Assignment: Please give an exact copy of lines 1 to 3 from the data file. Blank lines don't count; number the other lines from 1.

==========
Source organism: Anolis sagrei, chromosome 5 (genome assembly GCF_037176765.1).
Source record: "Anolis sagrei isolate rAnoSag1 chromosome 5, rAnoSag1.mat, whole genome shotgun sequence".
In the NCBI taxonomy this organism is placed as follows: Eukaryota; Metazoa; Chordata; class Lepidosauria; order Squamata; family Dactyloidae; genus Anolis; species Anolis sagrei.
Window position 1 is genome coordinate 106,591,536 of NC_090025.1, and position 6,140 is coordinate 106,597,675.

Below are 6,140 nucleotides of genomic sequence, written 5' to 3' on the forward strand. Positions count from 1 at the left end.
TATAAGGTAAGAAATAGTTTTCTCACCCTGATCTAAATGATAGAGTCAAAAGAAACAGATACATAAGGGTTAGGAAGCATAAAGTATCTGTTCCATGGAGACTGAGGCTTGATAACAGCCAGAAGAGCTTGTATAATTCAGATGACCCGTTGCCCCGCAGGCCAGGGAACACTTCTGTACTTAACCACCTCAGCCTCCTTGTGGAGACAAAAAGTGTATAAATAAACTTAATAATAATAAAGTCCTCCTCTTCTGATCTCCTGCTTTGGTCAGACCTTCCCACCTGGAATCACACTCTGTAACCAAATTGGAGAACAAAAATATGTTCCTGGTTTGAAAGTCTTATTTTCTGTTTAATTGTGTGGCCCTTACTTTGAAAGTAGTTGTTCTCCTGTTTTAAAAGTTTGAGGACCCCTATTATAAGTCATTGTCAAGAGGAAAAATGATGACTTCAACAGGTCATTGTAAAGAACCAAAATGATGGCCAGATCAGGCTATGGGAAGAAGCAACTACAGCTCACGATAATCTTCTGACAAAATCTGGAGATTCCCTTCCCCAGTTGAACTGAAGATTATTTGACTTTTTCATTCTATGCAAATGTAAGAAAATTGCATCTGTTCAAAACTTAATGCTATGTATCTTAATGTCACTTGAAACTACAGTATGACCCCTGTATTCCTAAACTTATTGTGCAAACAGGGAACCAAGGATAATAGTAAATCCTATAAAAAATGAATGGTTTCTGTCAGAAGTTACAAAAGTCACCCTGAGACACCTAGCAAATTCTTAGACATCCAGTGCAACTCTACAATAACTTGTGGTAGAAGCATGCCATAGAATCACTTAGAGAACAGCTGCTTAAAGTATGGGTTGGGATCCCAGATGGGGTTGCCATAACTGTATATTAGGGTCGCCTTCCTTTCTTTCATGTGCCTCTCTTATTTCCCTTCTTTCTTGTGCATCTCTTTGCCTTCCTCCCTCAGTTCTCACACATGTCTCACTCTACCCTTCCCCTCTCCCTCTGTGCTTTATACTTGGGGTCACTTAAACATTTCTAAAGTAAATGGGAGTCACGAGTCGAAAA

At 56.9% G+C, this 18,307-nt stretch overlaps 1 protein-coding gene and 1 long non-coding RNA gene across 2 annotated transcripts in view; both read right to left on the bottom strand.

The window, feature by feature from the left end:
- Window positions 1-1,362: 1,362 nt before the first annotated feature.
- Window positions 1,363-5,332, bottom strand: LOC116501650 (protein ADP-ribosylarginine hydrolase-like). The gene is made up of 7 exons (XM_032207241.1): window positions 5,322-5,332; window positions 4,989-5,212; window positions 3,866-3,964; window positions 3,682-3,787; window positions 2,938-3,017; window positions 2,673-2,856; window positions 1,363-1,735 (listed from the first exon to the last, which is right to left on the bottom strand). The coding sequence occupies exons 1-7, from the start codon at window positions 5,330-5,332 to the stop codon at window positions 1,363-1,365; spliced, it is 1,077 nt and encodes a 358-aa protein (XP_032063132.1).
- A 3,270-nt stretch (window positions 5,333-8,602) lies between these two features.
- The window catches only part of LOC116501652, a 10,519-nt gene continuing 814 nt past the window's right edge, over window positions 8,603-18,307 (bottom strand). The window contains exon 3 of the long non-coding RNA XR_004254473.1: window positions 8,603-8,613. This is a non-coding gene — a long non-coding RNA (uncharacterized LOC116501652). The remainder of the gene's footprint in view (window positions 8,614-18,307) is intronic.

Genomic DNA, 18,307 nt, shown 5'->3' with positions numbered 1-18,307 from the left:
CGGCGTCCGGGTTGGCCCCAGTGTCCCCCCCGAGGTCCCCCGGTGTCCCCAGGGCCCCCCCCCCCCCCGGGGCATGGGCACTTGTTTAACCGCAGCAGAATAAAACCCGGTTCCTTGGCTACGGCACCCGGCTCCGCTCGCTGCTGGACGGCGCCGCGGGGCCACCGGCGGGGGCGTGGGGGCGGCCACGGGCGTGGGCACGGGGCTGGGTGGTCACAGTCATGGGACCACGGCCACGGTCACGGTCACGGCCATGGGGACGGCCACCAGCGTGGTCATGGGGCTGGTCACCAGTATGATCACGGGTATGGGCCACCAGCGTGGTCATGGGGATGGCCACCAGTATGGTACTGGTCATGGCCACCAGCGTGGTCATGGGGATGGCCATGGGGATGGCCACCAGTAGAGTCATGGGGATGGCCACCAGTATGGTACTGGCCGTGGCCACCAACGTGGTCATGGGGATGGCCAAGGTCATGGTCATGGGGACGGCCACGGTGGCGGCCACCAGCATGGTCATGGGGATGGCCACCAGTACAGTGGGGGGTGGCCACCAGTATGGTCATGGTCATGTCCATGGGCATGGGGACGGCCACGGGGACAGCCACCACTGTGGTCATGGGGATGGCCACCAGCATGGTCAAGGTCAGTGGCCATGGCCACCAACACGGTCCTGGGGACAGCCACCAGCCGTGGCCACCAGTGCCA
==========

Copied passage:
Source organism: Anolis sagrei, chromosome 5 (genome assembly GCF_037176765.1).
Source record: "Anolis sagrei isolate rAnoSag1 chromosome 5, rAnoSag1.mat, whole genome shotgun sequence".
In the NCBI taxonomy this organism is placed as follows: Eukaryota; Metazoa; Chordata; class Lepidosauria; order Squamata; family Dactyloidae; genus Anolis; species Anolis sagrei.